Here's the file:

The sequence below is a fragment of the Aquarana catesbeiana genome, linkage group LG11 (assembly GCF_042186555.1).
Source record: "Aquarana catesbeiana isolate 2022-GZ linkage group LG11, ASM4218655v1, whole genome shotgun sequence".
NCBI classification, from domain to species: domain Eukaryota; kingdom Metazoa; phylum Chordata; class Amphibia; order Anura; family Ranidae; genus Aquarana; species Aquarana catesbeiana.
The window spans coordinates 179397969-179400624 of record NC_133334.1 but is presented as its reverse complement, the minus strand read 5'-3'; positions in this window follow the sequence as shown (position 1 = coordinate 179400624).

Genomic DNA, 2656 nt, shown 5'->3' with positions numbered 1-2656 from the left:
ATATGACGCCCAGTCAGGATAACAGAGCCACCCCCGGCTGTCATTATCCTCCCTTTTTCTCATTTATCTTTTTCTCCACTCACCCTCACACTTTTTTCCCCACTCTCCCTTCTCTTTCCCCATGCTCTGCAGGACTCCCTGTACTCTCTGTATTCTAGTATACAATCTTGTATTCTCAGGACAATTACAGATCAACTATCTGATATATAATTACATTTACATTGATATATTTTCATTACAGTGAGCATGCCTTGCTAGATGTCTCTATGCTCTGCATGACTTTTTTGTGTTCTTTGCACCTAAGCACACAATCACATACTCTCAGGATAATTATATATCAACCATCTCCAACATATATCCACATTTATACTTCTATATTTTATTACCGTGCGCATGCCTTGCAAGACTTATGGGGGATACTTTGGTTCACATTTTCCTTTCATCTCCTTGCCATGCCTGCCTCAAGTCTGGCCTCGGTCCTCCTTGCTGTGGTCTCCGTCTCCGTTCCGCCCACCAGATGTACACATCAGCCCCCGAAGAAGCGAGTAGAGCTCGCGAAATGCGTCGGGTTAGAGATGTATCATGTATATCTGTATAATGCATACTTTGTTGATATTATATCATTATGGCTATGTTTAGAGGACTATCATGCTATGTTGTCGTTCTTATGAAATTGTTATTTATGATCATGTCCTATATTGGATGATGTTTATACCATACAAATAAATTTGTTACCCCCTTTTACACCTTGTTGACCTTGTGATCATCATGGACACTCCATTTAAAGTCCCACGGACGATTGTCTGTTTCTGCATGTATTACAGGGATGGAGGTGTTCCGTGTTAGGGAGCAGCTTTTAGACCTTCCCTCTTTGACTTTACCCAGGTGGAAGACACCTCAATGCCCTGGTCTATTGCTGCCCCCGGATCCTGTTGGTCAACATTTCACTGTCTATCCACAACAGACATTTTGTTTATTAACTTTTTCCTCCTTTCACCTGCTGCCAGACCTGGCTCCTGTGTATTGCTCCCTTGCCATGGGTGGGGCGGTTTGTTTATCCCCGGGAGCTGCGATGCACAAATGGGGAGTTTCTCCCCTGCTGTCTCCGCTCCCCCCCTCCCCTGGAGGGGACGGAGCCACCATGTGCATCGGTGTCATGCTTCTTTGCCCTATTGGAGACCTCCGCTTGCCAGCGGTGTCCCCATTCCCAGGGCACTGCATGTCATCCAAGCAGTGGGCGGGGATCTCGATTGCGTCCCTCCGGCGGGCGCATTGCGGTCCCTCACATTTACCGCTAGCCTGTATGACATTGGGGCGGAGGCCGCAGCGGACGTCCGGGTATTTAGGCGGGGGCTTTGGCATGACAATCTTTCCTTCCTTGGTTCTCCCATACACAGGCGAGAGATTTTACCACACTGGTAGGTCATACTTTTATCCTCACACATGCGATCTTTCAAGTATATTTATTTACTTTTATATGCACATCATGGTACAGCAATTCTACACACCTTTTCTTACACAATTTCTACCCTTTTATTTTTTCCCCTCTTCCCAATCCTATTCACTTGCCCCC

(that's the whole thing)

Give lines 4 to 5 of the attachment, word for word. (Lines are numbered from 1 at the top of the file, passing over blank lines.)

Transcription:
The window spans coordinates 179397969-179400624 of record NC_133334.1 but is presented as its reverse complement, the minus strand read 5'-3'; positions in this window follow the sequence as shown (position 1 = coordinate 179400624).

Genomic DNA, 2656 nt, shown 5'->3' with positions numbered 1-2656 from the left: